Other Information and Questions:

The clerk, who in prior hearings stated that he was in fear for his life if Paul should remain out of jail, was seen at a local bar where Paul was present. He obviously did not recognize Paul or was not worried as he lit Paul’s cigarette, and remained in conversation with him.

What happened for that hour and a half when he was being interrogated by the police while not in view of the camera and additionally, where is the tape from the convenience store, that mysteriously disappeared? Why did it take two years for the officer’s to give depositions unless they also felt that it was a senseless case to pursue? Why was the prosecuting attorney allowed to cite from a “surveillance tape” that was never entered into evidence, or produced to the defense attorney?

There are many other questions that should be posed, as well as things that were not spoken of at the hearing or, by what we feel, were not considered when the sentencing was imposed. It was on June 9, 2001 that Paul’s attorney’s advised us that the prosecution also did not expect that outcome, that they indeed expected a downward departure, which would have allowed the judge to impose the sentence requested by Paul and his Attorney. This in itself also poses the question, what was the judge’s motivation for not considering this and issuing this unfair sentence.

I always believed that the purpose of justice was to impose and rehabilitate when feasible, not to blatantly ignore testimony and facts. This is a case whereby, there was never any prior incidents, simply a young man who let himself become downtrodden. A young man who would never have considered such a deed while in possession of his faculties. Who has since overcome that depression and literally pulled himself up and rehabilitated himself.

Please help! The more public interest shown the better the chance of having this sentence reduced and a fair judgment obtained. If anyone should have questions, I would be more than happy to speak personally about this, to show that this criminal justice system does not hold to it’s supposed mission.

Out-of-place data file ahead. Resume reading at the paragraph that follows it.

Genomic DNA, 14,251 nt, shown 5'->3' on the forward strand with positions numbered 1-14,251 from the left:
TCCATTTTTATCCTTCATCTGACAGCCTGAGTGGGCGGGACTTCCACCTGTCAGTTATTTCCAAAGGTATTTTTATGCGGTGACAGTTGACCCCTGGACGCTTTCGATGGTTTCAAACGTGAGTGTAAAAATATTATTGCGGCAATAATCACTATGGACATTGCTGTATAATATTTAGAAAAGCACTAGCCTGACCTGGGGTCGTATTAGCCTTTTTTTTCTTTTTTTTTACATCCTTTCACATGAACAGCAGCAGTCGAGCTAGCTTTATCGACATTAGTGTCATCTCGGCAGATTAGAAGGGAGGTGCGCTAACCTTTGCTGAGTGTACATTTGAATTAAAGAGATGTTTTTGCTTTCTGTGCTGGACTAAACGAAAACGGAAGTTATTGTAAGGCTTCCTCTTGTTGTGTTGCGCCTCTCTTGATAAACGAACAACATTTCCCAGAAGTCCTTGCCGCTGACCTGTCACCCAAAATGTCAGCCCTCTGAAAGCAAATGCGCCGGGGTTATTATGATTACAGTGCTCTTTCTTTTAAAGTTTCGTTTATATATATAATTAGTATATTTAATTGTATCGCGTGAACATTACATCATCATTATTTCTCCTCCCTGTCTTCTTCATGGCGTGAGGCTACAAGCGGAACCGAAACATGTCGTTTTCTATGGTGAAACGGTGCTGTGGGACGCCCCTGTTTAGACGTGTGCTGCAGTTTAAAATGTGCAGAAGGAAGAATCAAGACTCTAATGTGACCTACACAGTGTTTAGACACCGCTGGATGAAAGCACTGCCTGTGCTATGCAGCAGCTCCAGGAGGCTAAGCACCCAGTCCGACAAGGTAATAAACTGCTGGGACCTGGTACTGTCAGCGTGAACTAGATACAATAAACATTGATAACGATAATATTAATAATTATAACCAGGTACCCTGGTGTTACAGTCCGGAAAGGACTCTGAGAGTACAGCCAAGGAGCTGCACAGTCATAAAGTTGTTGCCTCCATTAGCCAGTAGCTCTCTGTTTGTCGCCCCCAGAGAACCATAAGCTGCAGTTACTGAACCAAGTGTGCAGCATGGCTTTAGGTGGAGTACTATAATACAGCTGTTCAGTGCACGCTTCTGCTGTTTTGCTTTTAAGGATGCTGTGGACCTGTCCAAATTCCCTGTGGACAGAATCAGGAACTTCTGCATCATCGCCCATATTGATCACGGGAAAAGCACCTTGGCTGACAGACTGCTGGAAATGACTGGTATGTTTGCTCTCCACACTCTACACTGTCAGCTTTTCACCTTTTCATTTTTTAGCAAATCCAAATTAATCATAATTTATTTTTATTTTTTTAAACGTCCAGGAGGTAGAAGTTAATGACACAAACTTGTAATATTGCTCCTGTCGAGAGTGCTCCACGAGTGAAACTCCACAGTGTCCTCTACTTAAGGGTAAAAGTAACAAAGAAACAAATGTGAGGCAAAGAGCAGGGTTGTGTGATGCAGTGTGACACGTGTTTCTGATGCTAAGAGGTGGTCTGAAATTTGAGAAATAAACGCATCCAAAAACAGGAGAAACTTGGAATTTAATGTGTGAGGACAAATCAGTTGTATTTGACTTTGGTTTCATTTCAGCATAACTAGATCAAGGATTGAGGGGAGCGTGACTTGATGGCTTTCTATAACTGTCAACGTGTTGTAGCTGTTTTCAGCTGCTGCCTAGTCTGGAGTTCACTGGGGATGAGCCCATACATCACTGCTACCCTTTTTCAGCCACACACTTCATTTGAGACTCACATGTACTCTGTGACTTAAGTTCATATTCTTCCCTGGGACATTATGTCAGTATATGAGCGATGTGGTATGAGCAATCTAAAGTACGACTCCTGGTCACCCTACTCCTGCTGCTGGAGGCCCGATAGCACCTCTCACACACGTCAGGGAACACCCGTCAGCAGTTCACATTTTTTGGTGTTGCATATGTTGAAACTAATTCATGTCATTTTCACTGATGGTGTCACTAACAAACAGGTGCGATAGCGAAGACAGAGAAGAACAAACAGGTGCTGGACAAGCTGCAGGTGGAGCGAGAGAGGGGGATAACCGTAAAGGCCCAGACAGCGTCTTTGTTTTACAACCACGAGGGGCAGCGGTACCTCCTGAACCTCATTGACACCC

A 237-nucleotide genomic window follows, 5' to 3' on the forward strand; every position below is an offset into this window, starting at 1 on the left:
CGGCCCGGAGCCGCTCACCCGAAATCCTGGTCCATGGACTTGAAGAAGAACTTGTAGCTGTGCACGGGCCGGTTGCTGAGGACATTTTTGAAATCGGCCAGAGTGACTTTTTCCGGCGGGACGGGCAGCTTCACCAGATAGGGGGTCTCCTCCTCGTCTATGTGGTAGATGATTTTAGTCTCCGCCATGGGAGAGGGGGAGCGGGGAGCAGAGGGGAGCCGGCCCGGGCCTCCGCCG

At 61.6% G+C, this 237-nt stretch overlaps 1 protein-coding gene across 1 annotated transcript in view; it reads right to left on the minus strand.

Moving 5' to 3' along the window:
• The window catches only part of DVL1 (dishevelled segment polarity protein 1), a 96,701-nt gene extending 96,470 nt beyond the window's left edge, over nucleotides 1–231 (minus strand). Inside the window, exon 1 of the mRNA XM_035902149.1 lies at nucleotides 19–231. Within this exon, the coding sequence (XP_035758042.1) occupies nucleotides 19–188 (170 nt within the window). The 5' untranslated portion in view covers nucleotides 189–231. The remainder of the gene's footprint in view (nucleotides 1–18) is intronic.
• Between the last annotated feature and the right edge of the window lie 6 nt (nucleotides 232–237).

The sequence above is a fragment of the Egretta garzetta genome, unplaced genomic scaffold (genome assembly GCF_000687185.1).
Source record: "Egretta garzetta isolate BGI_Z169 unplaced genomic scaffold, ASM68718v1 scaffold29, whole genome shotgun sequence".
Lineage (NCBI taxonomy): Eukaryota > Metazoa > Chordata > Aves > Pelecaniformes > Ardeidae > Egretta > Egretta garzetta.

My husband and I paid over $6,000 to 2 different attorneys to attempt to get a sentence reduction for his 7 year sentence. Cocaine ruined his life, too. He almost murdered me, and did not know what he was doing at the time he was so out of it. In any case, he will have a parole hearing, with less than 3 years to serve, is he is county jail or prison? A lot of times, for Class C felonies, they will release them to house arrest in just a few months. No real freedom, but heaven compared to jail, and you can work and all. In any case, I am rambling, I do not have your letter printed up, so may not remember exactly as it was long, we lost all that money because over 90% of sentence reductions lose. Not a hope in hell. I would get an atty, if you can afford one. If not, my husband made friends with the law clerks, and some know just as much and will give you the documents you can file on your own behalf. You will not get the sentence reduced. You may succeed in getting it modified. You do need legal help, and sadly I am not a lawyer. Good luck. My husband comes home July 5 after serving 3 years on 7. Don't abandon him. Letters and visits mean the world to them, they really do. Also, any money you can send him, stamps, etc., can be traded for sodas, snacks, commissary. He will need that to keep feeling human. Take his phone calls, if possible. It gets expensive. Set a timer. It will keep hope alive in him, and in you. You obviously love him. People in court do not see the person we love, only the moment when they snapped and did something they could not take back. Our baby was stillborn. It almost killed us both. Cocaine is horrible. He wanted to quit, but could not. He OD'd, and the people he was with left him to die and called me. In the end, he was spending over $500 week. He started again in prison, there are more drugs there than on the street, and I turned his dealers in after they broke bones in his face. I will not pay it, as they do not play and simple possession in a correctional facility will catch him another 5 years, probably, running wild. Not concurrent, I mean. I am so sorry for your trouble. You will meet women like me at the jail or prison who love their men, too, sons, brothers. It helps a lot for you to have people who understand.